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I'm a biologist and I frequently have to do analysis on relatively large (for Excel) datasets. Usually a few charts are needed to display the data, but creating them seems to require laying out out the data in a different way than how I have it natively and getting there usually presents a problem. Excel has a couple of functions that almost give me what I need, but fall short. Basically I am looking for the ability to simulate a pivot table without some of the things (header/summary rows, sorting the data) that seem to be mandatory with them.

I typically format my data table in a "database"-style fashion, with each column representing a single variable, the top row being the column labels, and the other rows being individual data points. Some of these columns are dependent variables and some are independent variables. For example, say I'm charting the effects of a drug on different types of cells. I would have "independent variable" columns for the type of cell, the dose of the drug, the time since the drug was administered, etc... The "dependent variable" columns would be things measuring the response, like how many survived.

What I typically do is create a new worksheet and make a new table, with one independent variable along the top and the others on the left, and one dependent variable in the middle. So for example on the left I would have a label column with rows for every combination of cell type and drug dose, which would be the different series in my chart. On the top I would have columns for each time point, which will be on the chart X axis. In the middle would be a statistic (percent of surviving cells, maybe) that corresponds to the cell type and dose for that row and the time point for that column and will be the Y value of each data point. All these have to be copy/pasted in small chunks from the original data table. This is pretty much the format that is required if I want to make a line chart of the dependent variable vs one of the independent ones.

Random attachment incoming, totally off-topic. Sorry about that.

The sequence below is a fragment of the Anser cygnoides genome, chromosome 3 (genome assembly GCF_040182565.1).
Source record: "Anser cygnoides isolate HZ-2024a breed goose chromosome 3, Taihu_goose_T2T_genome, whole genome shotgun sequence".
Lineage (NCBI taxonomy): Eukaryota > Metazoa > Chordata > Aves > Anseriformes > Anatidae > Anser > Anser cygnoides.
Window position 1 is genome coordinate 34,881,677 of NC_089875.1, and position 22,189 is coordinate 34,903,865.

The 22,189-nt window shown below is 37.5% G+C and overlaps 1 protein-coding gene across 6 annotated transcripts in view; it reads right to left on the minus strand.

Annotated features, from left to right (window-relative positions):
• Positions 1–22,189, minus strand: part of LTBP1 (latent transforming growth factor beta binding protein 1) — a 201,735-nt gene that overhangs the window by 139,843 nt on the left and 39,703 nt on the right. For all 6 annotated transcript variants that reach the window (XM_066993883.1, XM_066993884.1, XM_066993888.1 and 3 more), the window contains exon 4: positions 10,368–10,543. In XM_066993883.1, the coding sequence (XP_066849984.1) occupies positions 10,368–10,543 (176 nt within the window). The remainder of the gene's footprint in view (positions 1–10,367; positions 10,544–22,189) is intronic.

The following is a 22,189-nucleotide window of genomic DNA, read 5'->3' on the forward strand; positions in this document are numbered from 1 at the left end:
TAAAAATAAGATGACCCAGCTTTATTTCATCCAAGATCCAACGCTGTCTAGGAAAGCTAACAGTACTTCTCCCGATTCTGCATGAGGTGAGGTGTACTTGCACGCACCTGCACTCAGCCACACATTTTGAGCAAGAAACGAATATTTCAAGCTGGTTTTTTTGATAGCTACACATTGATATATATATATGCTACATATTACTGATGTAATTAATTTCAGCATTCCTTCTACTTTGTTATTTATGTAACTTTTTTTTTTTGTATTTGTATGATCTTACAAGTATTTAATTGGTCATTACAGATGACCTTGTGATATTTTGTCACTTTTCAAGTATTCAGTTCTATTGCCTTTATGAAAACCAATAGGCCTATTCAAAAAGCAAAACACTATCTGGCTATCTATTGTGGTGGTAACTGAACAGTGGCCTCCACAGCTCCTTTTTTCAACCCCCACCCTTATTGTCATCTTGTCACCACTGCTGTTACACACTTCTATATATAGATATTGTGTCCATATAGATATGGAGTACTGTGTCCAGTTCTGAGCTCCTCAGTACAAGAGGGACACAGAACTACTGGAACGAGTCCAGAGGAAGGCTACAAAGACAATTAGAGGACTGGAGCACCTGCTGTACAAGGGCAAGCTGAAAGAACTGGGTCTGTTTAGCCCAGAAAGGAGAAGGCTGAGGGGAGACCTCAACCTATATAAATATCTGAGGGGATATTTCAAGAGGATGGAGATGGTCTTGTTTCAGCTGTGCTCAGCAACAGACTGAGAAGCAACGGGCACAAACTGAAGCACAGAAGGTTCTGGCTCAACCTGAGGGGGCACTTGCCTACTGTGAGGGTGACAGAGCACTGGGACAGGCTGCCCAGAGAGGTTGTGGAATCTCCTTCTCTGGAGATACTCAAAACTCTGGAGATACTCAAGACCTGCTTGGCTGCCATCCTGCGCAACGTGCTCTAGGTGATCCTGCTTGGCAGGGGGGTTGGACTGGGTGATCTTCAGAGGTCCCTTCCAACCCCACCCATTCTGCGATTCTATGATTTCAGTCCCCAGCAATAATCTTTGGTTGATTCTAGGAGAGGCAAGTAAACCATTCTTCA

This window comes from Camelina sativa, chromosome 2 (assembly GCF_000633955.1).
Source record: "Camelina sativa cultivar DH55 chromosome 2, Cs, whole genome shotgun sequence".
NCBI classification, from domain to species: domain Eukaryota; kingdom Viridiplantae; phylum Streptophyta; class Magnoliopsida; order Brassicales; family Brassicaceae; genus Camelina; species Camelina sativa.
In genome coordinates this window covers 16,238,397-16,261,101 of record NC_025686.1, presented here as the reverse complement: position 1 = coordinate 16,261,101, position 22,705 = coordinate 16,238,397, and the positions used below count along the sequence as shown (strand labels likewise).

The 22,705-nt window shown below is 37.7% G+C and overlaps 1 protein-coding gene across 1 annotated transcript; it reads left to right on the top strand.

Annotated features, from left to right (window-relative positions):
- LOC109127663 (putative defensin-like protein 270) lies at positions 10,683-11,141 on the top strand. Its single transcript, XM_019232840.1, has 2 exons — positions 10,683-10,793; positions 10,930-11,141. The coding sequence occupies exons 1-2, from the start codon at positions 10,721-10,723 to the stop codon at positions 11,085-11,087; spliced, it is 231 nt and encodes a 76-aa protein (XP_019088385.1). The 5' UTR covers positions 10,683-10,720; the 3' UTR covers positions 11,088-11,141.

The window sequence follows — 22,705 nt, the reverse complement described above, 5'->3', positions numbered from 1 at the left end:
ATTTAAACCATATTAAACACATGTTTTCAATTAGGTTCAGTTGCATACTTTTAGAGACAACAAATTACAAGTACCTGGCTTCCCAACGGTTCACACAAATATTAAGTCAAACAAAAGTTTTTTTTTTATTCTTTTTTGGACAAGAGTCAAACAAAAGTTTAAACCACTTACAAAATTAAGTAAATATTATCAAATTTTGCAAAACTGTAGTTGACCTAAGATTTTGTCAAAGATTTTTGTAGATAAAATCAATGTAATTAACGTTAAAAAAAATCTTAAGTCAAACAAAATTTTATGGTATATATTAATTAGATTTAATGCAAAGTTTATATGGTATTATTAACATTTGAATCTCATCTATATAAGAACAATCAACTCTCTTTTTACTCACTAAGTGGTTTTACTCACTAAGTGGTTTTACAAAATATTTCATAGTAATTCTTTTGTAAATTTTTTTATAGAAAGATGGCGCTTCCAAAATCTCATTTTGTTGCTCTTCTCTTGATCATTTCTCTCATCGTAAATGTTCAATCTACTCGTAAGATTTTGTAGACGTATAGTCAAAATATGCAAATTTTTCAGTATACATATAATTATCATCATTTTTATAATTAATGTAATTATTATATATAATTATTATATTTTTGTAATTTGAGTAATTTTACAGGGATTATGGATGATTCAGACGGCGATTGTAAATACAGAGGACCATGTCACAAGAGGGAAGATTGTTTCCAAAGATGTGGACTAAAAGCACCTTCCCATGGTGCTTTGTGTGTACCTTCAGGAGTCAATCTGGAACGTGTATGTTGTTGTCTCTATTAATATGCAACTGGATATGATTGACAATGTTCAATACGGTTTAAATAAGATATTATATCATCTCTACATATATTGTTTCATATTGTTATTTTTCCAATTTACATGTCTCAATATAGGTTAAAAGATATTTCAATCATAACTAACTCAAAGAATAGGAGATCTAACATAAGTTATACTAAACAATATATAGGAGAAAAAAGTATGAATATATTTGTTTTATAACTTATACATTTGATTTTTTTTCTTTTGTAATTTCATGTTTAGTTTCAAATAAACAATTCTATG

Obviously this requires a lot repetitive clicking to accomplish, and is also somewhat prone to errors. I realize this is almost exactly what a pivot table is, but the pivot table presents its own problems. It gives me the layout I need but there are a lot of extra rows/columns like summary and header rows added. In addition to cluttering the table these also get in the way of creating a proper chart by just selecting the entire region. The best way I've found is to create the table, copy the data area to a different section, delete the original, delete the extra rows and columns in the copy, and then move that over to the data region of an empty table where I have already created the correct labels. This runs into issues too because it also sorts the data, when I have my own ordering which isn't alphabetic or numeric but needs to be maintained. It also doesn't maintain links back to the old table which is annoying if something needs to be updated.

The dget function would be perfect for populating the data region of the new table given that I already have the row and column labels in place, but unfortunately some of its arguments need to be supplied in the form of an array in the table (functions or constant arrays are not allowed) so it doesn't work in this format. Back when my lab used Openoffice calc I wrote a custom function that took separate arguments for the source data area, a list of column/value pairs to select the correct row and the name of the column to grab from that row. This greatly simplified everything, but unfortunately doesn't work in Excel 2011.

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Pivot tables and pivot charts are designed to collate, filter and present database-style data although X-Y charts are not easy to accomplish in pivot charts. Using pivot tables is probably still a good way to collate and filter your data before creating regular X-Y charts. –  Mike Fitzpatrick Feb 4 '13 at 23:53
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